A Migration of Generations: Stories of South Asian Immigrants (Part I)
In the mid-twentieth century, a flood of immigrants
from the Indian subcontinent rolled over the United States, inundating
this country with dark-haired, dark-eyed people who didn’t always
know the language or understand the culture but were determined to work
towards a better quality of life for themselves and the generations
to follow them. In doing so, those immigrants made a choice, some consciously
and some not, to rebuild their lives from scratch.
All of these immigrants have a story to tell. There are disconcerting similarities in their stories and vast differences. But each story underscores the same point: the experience of immigrating to a new country encompasses every part of a person.
In this three-part series, we tell the stories of three people who
left India and came to the United States with great hope, a dose of
apprehension and determination.
In 1974, Susheel Dharia arrived in Alfred, NY to attend
Alfred University (AU). He was 21 years old and planned to pursue a
bachelor’s degree and then a master’s in ceramic engineering,
then return to India.
“My dad came to the airport and he came right on the plane to say goodbye to me,” Dharia says, adding that his father’s gesture, while special, made it harder to handle the emotions after takeoff.
Dharia, second from right, enjoys time with fellow Alfred University students.
But Dharia’s thoughts eventually turned to the life towards which he was flying.
“I was eager to start college, start a new life,” he says.
Originally from Pune, in the state of Maharashtra, Dharia recalls with a laugh that warm day when he first arrived on campus. He knew one person at AU who was staying at a fraternity house.
“[My] friend came to pick me up and took me to
the frat house,” Dharia says. “It was a beautiful summer
day before school [started], all these girls in bikinis, and I thought
I was in heaven!”
“Pune gets to 60 degrees on the coolest night, and in Alfred it gets to minus-40 degrees with the wind chill,” Dharia says. This friend, upon finding out that Dharia had no heavy sweaters or jackets, volunteered to take him shopping for the right outerwear — an action that would prove fortuitous when Dharia got a job on campus to help pay his expenses.
“My first job was shoveling snow. They would call me at three o’clock, four o’clock in the morning,” he says. “When they would call, we had to be out there in 15 minutes shoveling snow.”
There were other new adjustments to be made as well.
“I never spoke English in my life before, so that was a big transition for me,” Dharia says. “It took me almost six months before I could understand a couple of the professors.”
“I got deferential treatment in India,” he continues, referencing his father’s position. “When I came here, I started living like a common man. What you got was based on your abilities.”
Dharia appreciated this aspect of his experience in the States. When asked what one thing he was happy to leave behind in India, he is quick to answer, “Definitely [the deferential] treatment.”
The students on campus welcomed Dharia but knew nothing of his home country.
“They thought [of] snake charmers, sitting on camels; they had less exposure,” Dharia explains. “There were only two Indian students on the whole campus.”
One of those students was Dharia himself, and the other quickly became a close friend through his college years.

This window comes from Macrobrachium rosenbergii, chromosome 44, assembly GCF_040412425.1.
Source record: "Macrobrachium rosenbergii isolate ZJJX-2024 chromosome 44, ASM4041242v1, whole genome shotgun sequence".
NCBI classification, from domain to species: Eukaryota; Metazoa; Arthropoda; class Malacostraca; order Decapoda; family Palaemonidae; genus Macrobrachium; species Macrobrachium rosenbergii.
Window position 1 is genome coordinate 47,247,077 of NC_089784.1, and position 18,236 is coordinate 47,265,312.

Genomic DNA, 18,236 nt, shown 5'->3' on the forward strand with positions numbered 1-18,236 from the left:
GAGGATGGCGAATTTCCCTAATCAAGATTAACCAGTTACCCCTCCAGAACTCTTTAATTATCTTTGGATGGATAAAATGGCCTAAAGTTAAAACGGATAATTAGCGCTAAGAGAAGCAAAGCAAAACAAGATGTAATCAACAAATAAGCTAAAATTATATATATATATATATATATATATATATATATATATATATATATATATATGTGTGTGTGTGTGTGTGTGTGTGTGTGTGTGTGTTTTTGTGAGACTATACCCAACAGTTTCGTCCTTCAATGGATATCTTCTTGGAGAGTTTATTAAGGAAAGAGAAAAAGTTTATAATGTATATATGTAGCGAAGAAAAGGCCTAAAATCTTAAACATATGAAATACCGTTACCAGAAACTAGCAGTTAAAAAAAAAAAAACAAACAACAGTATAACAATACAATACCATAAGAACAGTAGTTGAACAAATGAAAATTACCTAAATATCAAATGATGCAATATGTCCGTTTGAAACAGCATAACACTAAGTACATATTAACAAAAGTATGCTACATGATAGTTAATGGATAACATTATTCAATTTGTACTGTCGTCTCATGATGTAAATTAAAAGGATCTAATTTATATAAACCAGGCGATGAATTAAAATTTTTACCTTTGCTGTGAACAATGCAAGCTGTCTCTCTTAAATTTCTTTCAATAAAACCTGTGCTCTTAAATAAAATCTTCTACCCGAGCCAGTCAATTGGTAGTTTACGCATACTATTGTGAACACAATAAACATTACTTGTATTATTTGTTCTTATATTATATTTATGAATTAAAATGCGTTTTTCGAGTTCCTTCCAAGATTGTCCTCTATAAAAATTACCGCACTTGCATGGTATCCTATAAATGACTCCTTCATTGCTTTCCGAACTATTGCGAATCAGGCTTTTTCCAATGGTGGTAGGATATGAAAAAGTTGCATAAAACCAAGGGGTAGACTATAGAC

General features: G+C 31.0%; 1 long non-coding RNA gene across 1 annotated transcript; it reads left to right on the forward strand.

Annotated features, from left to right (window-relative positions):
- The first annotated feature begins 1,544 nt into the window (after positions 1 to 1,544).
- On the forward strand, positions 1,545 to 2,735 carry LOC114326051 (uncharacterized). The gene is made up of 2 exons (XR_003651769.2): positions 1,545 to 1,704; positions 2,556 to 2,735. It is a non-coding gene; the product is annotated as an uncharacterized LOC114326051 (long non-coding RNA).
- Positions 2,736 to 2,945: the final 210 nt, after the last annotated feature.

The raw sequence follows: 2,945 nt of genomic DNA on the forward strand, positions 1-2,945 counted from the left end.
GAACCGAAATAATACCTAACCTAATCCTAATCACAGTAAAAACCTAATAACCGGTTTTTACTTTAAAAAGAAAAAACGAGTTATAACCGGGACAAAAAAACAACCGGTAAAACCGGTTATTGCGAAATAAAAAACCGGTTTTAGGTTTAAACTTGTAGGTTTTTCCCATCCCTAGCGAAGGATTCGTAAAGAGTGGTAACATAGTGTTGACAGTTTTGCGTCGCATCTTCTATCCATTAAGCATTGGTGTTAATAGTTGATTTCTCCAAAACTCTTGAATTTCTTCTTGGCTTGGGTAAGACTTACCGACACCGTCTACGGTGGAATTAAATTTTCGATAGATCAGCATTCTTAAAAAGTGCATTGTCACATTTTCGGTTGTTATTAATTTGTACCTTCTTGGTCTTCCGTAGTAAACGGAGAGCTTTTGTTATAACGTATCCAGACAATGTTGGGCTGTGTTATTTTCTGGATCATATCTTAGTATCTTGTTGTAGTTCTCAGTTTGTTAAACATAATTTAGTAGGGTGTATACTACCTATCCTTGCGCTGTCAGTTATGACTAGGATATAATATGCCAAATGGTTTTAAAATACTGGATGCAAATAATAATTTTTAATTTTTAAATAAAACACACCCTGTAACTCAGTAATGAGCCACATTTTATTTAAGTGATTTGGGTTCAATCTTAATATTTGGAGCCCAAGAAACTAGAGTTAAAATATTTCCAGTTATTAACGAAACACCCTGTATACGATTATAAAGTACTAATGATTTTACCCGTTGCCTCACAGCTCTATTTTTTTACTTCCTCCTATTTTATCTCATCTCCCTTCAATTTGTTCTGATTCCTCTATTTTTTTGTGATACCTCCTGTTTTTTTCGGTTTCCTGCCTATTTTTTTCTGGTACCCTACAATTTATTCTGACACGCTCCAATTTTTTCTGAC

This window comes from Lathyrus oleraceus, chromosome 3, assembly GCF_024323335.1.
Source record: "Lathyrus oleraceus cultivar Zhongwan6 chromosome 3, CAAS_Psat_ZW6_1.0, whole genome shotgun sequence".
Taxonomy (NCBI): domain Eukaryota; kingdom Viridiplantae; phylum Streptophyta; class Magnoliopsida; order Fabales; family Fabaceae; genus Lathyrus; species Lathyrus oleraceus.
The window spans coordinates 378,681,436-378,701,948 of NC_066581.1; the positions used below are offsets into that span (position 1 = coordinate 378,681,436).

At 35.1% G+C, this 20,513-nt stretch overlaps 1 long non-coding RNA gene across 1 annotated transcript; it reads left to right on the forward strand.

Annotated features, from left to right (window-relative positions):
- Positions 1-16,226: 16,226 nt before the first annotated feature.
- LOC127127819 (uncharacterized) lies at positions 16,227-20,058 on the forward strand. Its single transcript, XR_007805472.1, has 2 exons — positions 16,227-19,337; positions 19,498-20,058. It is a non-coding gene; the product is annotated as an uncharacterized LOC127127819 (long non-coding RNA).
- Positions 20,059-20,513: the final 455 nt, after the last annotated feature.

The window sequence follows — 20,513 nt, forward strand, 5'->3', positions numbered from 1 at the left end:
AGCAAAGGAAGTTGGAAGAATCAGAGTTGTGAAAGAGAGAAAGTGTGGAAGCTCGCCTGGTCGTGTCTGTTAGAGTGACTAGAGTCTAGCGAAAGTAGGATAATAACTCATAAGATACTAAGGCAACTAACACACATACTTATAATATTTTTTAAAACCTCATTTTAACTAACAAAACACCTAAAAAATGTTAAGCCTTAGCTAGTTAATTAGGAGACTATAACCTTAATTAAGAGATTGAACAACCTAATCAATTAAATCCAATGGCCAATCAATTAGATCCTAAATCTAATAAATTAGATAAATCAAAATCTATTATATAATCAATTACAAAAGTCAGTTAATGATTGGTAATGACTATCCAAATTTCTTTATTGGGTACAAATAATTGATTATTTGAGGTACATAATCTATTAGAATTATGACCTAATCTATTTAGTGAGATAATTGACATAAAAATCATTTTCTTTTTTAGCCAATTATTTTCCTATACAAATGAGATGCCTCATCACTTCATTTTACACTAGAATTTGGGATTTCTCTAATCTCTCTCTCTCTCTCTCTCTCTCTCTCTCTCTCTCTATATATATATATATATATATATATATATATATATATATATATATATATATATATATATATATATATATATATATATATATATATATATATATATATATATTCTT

Eventually, Dharia finished his education, went on three job interviews, and then followed the pattern that so many young men of that time period did: he went to India in the late 1970s and got married. While there he got a phone call that made him reconsider his original plans to stay in India.
Dharia, on the left, spending time with other students from Alfred University.
“AVX [a manufacturer and supplier
of electronic components] called me in India, and so I thought it was
meant to be [to return to the U.S.],” Dharia says.
Moving from one place to another, he and his wife Rani had two children
and knew they would never go back to India to live permanently.
Dharia, right, met former President Bush when the president visited San Diego in October 2007 after wildfires there destroyed Dharia's home and many others.
Dharia participates every year in the three-day walks organized by the Susan G. Komen Foundation — this year is his sixth walk. He and his team of friends, named Team Sweet Rani after his wife, raise $2,200 per walker and complete a 60-mile trek. The money contributes to ongoing cancer research; the walk contributes to an ongoing process of healing from the grief of losing loved ones.
As an aggressive supporter for cancer research and
fundraising, Dharia has observed that many South Asians usually won’t
get involved unless touched directly by the disease. He attributes the
lack of involvement in part to a conscious awareness of one’s
The tragedy of his wife’s death was underscored by a second tragedy when Dharia’s house burned down in the San Diego wildfires of October 2007 and he lost everything, including most of his wife’s pictures and possessions. These events have framed Dharia’s attitude towards life, although it might not be the attitude one might expect.
“What happens to me [each] day is the best thing that happens,” he says. “Just make the most of whatever happens and keep on truckin’.”
Check out Part II in next month's issue of ABCDlady.
Ekta is a freelance writer and editor living in Texas with her husband, two daughters and father-in-law. She enjoys writing features and helping others streamline their articles. She can be reached via email at firstname.lastname@example.org.